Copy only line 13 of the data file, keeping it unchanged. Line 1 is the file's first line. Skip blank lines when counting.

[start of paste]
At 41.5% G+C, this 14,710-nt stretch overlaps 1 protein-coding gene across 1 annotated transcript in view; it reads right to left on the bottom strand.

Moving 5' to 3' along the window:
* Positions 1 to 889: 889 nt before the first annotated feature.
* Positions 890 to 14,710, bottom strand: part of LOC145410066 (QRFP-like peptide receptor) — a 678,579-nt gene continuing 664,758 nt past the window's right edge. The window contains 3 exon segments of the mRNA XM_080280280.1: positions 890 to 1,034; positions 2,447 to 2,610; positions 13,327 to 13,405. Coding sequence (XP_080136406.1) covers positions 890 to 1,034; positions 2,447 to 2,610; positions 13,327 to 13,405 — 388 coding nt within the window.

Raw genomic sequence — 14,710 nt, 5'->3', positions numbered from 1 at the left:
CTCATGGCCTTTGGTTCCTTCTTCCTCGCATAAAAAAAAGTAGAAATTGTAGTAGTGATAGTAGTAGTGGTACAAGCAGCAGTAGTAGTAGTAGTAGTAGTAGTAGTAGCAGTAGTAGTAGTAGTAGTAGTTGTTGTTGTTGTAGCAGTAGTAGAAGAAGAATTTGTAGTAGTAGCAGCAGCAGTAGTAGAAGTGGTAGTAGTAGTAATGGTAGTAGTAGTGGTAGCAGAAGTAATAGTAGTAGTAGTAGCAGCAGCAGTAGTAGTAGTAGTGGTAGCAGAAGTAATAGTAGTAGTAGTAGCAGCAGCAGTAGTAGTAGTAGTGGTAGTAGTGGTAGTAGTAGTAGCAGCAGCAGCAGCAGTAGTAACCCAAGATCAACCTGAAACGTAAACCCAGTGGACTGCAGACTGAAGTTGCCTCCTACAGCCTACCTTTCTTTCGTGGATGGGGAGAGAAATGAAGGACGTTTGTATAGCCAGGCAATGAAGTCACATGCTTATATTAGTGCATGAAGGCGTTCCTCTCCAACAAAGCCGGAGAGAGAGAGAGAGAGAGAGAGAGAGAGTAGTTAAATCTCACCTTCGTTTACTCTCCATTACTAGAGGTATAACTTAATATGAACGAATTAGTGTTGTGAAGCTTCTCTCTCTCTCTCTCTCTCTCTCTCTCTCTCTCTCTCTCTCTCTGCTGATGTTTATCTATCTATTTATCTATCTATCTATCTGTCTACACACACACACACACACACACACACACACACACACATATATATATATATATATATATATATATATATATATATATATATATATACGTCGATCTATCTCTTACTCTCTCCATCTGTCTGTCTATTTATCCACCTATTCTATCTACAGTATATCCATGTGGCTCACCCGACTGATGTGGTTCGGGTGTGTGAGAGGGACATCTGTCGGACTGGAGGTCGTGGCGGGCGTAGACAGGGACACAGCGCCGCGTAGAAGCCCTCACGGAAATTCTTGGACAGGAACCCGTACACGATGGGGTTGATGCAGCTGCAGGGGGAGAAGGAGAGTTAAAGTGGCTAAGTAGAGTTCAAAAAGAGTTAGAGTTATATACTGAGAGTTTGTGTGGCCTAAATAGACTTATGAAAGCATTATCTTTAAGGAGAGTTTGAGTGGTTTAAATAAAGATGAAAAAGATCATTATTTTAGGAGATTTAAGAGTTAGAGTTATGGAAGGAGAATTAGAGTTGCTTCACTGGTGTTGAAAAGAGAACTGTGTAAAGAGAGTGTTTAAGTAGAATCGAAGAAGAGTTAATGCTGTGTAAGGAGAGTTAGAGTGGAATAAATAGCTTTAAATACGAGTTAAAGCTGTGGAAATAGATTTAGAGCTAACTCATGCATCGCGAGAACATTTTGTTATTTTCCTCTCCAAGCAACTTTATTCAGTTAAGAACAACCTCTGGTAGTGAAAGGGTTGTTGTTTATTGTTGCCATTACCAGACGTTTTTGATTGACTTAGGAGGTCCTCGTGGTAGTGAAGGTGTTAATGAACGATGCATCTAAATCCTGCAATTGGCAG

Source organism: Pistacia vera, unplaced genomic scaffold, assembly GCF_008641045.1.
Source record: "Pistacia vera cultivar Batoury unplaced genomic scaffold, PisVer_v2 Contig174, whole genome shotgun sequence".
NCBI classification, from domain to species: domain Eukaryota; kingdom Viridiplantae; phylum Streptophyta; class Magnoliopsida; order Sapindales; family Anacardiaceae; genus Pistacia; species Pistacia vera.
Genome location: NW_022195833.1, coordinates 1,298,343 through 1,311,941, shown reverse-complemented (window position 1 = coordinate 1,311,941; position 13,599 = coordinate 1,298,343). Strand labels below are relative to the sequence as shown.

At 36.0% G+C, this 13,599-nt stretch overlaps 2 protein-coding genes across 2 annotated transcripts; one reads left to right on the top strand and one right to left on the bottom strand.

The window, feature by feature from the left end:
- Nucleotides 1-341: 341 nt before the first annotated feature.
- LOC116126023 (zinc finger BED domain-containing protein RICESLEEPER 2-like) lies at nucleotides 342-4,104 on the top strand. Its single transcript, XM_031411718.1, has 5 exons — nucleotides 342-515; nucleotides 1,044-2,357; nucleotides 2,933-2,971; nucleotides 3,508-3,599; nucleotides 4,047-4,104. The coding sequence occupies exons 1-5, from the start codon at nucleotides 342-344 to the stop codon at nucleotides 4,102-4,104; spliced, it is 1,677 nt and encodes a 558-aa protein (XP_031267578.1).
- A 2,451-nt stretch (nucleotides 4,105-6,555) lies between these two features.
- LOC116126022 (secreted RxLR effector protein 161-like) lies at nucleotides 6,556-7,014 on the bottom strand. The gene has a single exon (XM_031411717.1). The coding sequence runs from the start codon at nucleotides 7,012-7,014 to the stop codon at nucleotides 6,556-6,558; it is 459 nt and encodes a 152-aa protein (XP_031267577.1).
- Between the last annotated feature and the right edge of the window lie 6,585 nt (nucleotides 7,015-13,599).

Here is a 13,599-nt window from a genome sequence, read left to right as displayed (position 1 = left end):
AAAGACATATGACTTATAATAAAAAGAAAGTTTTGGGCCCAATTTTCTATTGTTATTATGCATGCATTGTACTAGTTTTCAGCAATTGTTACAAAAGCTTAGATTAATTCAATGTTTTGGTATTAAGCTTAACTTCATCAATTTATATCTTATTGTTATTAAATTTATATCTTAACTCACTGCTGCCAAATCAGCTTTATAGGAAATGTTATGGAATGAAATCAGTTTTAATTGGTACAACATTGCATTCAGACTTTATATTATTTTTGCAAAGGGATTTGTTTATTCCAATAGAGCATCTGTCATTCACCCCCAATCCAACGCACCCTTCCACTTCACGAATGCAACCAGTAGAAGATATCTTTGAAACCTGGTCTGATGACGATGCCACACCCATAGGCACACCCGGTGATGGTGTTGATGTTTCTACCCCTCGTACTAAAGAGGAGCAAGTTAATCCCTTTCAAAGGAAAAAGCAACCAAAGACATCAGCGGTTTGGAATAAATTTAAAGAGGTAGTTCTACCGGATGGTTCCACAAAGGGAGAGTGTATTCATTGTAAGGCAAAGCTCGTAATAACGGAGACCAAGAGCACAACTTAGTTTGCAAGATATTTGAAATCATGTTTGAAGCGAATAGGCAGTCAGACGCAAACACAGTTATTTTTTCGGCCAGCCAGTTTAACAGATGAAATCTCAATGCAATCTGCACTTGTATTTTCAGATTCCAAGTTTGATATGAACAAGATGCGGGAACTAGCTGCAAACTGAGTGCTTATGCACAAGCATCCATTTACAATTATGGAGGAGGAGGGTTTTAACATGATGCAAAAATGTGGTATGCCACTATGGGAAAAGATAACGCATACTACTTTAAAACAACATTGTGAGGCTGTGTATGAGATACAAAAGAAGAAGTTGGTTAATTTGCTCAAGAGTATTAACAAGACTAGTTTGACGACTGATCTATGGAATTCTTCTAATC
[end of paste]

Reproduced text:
- Nucleotides 1-341: 341 nt before the first annotated feature.